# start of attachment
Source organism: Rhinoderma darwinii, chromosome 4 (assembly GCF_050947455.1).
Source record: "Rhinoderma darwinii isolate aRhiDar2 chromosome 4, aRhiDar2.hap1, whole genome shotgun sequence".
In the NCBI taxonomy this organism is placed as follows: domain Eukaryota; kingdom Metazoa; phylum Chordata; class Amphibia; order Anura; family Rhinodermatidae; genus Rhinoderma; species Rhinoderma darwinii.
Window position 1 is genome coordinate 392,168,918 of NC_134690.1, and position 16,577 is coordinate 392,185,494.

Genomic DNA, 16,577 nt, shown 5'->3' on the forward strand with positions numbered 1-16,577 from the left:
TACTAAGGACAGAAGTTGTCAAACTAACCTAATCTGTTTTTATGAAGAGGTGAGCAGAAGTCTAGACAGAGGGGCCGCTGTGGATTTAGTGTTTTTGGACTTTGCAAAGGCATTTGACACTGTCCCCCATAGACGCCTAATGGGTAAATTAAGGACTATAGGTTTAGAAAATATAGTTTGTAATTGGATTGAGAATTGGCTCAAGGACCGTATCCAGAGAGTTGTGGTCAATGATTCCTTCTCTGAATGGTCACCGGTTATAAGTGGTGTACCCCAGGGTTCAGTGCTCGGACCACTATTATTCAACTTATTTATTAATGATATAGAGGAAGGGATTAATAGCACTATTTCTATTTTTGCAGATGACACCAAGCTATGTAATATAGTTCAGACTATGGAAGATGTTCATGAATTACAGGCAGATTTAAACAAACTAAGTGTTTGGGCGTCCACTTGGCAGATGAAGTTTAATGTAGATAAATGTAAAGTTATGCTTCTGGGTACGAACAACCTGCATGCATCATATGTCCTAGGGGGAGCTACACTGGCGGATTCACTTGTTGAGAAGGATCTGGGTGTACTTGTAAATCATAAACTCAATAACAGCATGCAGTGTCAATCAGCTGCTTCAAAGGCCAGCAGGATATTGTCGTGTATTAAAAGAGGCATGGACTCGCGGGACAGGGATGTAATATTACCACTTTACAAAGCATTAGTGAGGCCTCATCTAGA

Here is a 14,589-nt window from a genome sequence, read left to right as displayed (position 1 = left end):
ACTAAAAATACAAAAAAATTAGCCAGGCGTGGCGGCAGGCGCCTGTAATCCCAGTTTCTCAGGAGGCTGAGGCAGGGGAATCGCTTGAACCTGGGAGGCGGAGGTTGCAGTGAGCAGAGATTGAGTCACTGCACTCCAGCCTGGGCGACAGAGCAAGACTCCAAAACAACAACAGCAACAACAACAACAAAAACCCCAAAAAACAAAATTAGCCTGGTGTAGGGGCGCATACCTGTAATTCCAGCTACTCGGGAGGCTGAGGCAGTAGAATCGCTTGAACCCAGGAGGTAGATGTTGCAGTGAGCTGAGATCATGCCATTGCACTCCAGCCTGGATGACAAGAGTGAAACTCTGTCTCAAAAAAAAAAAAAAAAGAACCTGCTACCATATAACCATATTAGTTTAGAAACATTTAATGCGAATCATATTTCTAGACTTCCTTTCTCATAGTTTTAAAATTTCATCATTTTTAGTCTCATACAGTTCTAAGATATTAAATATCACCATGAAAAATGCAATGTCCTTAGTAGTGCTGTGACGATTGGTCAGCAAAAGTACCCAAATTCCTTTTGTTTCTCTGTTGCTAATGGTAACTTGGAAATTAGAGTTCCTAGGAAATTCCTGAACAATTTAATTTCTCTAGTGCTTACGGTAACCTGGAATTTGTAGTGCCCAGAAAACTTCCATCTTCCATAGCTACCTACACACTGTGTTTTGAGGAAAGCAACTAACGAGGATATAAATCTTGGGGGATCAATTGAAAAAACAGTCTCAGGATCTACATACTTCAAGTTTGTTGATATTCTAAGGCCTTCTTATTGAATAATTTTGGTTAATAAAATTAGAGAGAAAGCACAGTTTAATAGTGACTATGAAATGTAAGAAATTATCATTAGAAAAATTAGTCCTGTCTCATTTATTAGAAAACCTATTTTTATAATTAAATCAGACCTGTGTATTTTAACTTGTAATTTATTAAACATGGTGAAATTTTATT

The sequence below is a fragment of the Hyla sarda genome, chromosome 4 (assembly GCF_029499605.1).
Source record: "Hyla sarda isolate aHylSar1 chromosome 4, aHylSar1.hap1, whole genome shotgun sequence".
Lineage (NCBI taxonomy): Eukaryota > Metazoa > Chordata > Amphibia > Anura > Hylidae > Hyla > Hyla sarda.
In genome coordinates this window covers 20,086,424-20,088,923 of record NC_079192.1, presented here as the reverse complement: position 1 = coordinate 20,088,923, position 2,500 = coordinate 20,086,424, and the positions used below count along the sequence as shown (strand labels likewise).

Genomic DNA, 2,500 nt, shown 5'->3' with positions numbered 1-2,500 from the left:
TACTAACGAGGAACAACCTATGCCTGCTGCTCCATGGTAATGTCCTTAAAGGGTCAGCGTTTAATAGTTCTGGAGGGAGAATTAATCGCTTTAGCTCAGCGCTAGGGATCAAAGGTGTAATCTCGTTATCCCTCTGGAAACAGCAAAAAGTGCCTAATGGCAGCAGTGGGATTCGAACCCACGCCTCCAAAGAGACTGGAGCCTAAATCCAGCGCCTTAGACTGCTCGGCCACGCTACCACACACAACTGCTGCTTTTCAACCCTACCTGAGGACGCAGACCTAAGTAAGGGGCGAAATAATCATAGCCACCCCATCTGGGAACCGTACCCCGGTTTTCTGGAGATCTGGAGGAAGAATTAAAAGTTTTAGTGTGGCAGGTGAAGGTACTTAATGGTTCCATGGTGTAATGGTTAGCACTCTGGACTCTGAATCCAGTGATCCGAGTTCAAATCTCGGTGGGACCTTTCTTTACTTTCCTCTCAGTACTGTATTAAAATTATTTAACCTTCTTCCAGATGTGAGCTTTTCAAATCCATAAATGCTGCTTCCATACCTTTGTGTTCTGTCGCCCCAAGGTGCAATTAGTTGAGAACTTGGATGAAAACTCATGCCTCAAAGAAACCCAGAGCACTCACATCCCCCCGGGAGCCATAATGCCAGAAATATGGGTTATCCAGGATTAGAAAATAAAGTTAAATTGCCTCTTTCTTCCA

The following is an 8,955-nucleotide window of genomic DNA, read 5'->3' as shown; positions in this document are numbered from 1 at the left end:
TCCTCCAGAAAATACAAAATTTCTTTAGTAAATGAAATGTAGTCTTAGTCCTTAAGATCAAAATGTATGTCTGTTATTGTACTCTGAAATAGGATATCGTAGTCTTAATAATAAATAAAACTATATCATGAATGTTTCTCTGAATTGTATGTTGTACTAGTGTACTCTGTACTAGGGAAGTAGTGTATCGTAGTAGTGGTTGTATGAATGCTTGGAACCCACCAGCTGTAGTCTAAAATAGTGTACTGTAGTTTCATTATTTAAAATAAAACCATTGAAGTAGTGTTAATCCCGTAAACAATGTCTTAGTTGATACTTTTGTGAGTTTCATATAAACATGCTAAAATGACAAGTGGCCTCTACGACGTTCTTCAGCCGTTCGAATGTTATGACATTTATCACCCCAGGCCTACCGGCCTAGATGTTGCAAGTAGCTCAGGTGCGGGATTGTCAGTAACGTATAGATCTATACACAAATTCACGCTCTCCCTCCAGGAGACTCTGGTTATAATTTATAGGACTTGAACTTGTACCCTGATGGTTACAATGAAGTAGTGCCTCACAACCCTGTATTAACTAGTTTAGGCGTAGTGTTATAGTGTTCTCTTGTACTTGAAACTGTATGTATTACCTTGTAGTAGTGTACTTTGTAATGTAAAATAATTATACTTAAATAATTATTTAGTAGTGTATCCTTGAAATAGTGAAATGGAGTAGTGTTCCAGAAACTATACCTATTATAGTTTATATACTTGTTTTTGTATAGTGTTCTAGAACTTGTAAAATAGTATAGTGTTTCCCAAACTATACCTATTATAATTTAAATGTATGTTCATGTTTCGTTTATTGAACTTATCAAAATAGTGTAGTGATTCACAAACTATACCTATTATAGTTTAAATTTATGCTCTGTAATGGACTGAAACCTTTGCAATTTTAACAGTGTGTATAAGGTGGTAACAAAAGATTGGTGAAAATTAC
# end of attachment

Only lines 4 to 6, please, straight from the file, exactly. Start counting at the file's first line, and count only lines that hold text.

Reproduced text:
Window position 1 is genome coordinate 392,168,918 of NC_134690.1, and position 16,577 is coordinate 392,185,494.

Genomic DNA, 16,577 nt, shown 5'->3' on the forward strand with positions numbered 1-16,577 from the left:
TACTAAGGACAGAAGTTGTCAAACTAACCTAATCTGTTTTTATGAAGAGGTGAGCAGAAGTCTAGACAGAGGGGCCGCTGTGGATTTAGTGTTTTTGGACTTTGCAAAGGCATTTGACACTGTCCCCCATAGACGCCTAATGGGTAAATTAAGGACTATAGGTTTAGAAAATATAGTTTGTAATTGGATTGAGAATTGGCTCAAGGACCGTATCCAGAGAGTTGTGGTCAATGATTCCTTCTCTGAATGGTCACCGGTTATAAGTGGTGTACCCCAGGGTTCAGTGCTCGGACCACTATTATTCAACTTATTTATTAATGATATAGAGGAAGGGATTAATAGCACTATTTCTATTTTTGCAGATGACACCAAGCTATGTAATATAGTTCAGACTATGGAAGATGTTCATGAATTACAGGCAGATTTAAACAAACTAAGTGTTTGGGCGTCCACTTGGCAGATGAAGTTTAATGTAGATAAATGTAAAGTTATGCTTCTGGGTACGAACAACCTGCATGCATCATATGTCCTAGGGGGAGCTACACTGGCGGATTCACTTGTTGAGAAGGATCTGGGTGTACTTGTAAATCATAAACTCAATAACAGCATGCAGTGTCAATCAGCTGCTTCAAAGGCCAGCAGGATATTGTCGTGTATTAAAAGAGGCATGGACTCGCGGGACAGGGATGTAATATTACCACTTTACAAAGCATTAGTGAGGCCTCATCTAGA